For the incidence of POCD, there were four studies included [20,21,22,23]. Three studies assessed POCD at over 3 months postoperatively [20, 21, 23], while one study reported the values of both 7 days and 3 months after surgery [22]. To avoid repeated counting and ensure the accuracy of the results, we only obtained the data reported 3 months postoperatively. In this meta-analysis, the incidence of POCD in the low-target group and the high-target group was 9.5 and 7.5%, respectively, showing no significant difference (RR 1.26, 95% CI 0.76 to 2.08, P = 0.37, I2 = 0%) (Fig. 4). In TSA, both traditional and TSA boundary lines (Z = 1.96) were not crossed; the estimated information size to reach the futility boundaries was 5064 randomized patients (Figure S1).

Fig. 4
figure4

Forest plot of primary outcome - incidence of POCD

Secondary outcomes

Four studies reported postoperative mortality of 638 patients [9, 20,21,22], in which no significant difference was observed between the low-target group and the high-target group (RR 0.86, 95% CI 0.14 to 5.37, P = 0.88, I2 = 44%). The length of hospital stay (described as days) data were available for 638 patients across four studies [9, 20,21,22]. It was noted that the value of the low-target group was lower than the high-target group, but the difference was so small that it did not have a statistical significance (MD 0.37, 95% CI − 0.17 to 0.91, P = 0.18, I2 = 0%). Data on the length of ICU stay (described as hours) was extracted from three studies that evaluated 537 patients [9, 20, 22], indicating that the time of the low-target group was longer than the high-target group (MD 1.82, 95% CI 0.83 to 2.82, P = 0.0003, I2 = 0%). Two studies reported MV time of the two groups [9, 22], and showed no significant difference (MD 0.40, 95% CI − 1.26 to 2.06, P = 0.64, I2 = 58%). The secondary outcomes of this study are shown in Table 2. Besides, we converted data described as median and IQR to mean and SD (Table S2).

Table 2 Secondary outcomes of this meta-analysis

Subgroup analysis

For POCD, there were two studies described cardiac surgery [20, 22] and non-cardiac surgery [21, 23], respectively. We further conducted a subgroup analysis of cardiac surgery versus non-cardiac surgery. When we excluded the results of non-cardiac surgery, no significant difference was found between the low-target and the high-target groups (RR 1.16, 95% CI 0.63 to 2.12, P = 0.64, I2 = 0%; 389 participants, Fig. 5). Also, there was no apparent difference between the subgroups (P = 0.80, Fig. 5). For POD, one RCT focused on cardiac surgery [9] and another addressed non-cardiac surgery [21]; thus, we did not compare the incidence.

Fig. 5
figure5

Subgroup analysis of cardiac surgery versus non-cardiac surgery

For POCD, three studies described general anesthesia [20,21,22], whereas one study described epidural anesthesia [23]. Further subgroup analysis on the POCD incidence of general and epidural anesthesia indicated no obvious significance between the low-target and the high-target group when epidural anesthesia was excluded (RR 1.06, 95% CI 0.61 to 1.86, P = 0.84, I2 = 0%; 466 participants, Fig. 6). No significant difference was observed in the subgroups (P = 0.18, Fig. 6). For POD, all patients of the included studies underwent general anesthesia [9, 21], so we did not perform a subgroup analysis.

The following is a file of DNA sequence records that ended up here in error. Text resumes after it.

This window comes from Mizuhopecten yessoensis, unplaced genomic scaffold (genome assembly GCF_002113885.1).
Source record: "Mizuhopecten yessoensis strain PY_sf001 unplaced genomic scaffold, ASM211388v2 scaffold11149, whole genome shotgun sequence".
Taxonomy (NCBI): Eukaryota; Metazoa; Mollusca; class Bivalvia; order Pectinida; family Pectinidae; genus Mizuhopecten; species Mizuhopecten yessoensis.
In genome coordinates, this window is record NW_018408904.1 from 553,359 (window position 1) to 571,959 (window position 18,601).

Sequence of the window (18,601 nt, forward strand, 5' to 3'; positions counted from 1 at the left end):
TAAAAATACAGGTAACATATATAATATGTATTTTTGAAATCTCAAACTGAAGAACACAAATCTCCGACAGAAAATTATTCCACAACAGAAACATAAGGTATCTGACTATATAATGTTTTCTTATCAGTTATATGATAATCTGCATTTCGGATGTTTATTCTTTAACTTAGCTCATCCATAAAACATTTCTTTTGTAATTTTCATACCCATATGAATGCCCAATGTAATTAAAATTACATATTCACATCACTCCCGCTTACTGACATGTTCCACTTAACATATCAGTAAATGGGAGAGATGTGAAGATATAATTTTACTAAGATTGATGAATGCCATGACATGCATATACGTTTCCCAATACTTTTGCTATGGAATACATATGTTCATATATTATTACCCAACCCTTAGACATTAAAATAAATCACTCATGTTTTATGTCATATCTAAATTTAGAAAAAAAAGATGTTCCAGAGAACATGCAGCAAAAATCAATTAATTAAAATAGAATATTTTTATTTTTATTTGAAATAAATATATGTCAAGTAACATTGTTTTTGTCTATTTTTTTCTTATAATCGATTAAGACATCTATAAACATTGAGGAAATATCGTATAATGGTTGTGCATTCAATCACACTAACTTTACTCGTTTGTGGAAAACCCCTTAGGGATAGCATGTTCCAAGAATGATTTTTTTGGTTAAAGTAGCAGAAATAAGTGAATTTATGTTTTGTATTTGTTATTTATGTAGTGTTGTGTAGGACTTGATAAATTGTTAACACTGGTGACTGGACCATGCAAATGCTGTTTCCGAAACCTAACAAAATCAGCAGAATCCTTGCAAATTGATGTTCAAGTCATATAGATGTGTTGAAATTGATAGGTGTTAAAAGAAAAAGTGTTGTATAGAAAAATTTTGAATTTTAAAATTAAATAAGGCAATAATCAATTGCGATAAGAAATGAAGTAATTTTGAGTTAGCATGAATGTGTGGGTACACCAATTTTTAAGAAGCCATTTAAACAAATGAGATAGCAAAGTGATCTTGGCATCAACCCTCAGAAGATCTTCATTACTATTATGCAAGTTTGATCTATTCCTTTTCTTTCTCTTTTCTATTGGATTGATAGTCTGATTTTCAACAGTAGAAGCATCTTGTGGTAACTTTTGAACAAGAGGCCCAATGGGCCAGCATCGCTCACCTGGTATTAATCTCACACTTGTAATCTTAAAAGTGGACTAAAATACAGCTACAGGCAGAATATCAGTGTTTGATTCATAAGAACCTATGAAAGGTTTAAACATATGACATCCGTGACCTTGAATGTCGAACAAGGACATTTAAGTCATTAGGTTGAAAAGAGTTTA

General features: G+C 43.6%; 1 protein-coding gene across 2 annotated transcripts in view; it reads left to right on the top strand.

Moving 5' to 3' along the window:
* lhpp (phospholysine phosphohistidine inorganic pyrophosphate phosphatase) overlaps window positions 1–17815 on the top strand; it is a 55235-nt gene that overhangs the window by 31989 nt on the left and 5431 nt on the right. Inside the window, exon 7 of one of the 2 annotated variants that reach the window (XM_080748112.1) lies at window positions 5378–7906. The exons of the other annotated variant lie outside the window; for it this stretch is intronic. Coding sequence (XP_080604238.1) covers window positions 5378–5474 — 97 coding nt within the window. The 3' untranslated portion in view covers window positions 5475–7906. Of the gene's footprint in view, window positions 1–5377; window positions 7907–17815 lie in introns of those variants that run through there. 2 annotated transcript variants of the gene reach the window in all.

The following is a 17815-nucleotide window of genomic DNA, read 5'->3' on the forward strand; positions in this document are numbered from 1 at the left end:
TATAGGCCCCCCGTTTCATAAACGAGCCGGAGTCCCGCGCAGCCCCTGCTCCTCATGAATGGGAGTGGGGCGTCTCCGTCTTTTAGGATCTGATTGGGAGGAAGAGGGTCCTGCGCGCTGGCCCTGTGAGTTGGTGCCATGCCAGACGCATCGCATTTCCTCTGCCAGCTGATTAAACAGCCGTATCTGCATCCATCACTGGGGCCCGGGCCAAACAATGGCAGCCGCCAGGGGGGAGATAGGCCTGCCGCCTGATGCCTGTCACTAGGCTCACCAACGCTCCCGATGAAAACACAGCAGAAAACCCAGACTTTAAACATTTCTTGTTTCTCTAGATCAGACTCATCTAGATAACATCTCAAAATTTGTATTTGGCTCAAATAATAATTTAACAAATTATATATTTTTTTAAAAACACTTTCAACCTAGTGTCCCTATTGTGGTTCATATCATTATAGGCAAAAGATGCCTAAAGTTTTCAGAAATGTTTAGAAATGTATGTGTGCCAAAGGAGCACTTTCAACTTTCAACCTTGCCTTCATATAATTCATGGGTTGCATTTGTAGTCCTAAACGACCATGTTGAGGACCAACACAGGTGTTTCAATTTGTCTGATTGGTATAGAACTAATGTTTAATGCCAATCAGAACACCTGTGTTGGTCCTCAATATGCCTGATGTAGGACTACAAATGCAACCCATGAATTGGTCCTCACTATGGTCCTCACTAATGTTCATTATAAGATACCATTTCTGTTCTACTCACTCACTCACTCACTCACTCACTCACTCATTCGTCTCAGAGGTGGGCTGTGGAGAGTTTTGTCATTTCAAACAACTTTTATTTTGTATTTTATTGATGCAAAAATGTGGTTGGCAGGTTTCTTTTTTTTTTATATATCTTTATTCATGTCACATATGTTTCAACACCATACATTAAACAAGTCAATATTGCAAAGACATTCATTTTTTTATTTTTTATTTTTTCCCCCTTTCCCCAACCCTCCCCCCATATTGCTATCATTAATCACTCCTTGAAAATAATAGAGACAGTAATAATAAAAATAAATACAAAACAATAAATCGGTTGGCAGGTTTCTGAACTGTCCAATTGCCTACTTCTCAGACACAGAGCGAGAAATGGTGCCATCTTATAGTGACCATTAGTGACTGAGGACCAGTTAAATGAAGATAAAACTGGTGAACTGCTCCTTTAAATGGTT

Fig. 6
figure6

Subgroup analysis of general anesthesia versus epidural anesthesia

Assessment of publication bias and sensitivity analysis

Given that the number of the eligible studies was small, we did not assess publication bias [31]. Sensitivity analysis of the primary outcomes (the incidence of POD and POCD) by the Peto odds ratio method was yielded stably (POD: OR 3.67, 95% CI 0.86 to 15.62, P = 0.08 I2 = 12%; POCD: OR 1.30, 95% CI 0.75 to 2.25, P = 0.35, I2 = 0%).

Discussion

In this study, we assessed the correlation of intraoperative hypotension and postoperative cognitive impairment following surgery and anesthesia. For the incidence of POD or POCD, the combined results illustrated no significant difference between the low-target and the high-target participants. TSA analyses showed that there was not enough information to confirm or reject the results, which requires a large number of randomized participants to achieve the boundary line. Furthermore, it demonstrated that intraoperative hypotension prolonged the length of ICU stay. Nevertheless, we did not notice obvious differences in the mortality, the length of hospital stay, and MV time between different groups.

Postoperative cognitive impairment (POD and POCD) is associated with high mortality and increased societal costs, which received increasing attention [1, 6,7,8]. Common concepts on the etiology are anesthesia-, surgery-, and patient-related factors [2, 3, 5]. Previous studies have reported that inflammation, neurotransmitter imbalance and sleep deprivation play an essential role in the pathogenesis of cognitive impairment [4, 6, 7, 32]. Moreover, some studies indicated that intraoperative hypotension was linked to the development of POD or POCD [9, 12, 17].

In this meta-analysis, we found that the mean ages of patients were more than 50 years old in most of the included researches. The possible explanation is that as population aging, more elderly patients are undergoing the operation, leading to a higher risk of cognitive impairment than younger patients. Furthermore, in this meta-analysis, two studies utilized the CAM-ICU scale [21] and MMSE scores [9] to assess the incidence of POD. The CAM-ICU scale had almost 100% sensitivity, specificity and interrater reliability [33], and MMSE scores had 96% sensitivity and 38% specificity [34]. For POCD, the incidence of three studies was elevated by neuropsychological tests [21,22,23], a sensitive method of evaluating the change and detecting beneficial results [35], while the remaining one used MMSE scores [9]. According to our study, the incidence of POD and POCD in the high-target group is only 3 and 7%, which were marginally lower than the reported rate in a systematic review (11–43% and 15–25%) [36]. Possible interpretations for this discrepancy include the considerable difference in test methods, the definition of POD or POCD, the baseline evaluation, and the control groups. Additionally, not only the occurrence of POD and POCD varied widely depending on the surgical variables, demographic as well as the clinical environment, but also increased with advancing age [3, 4].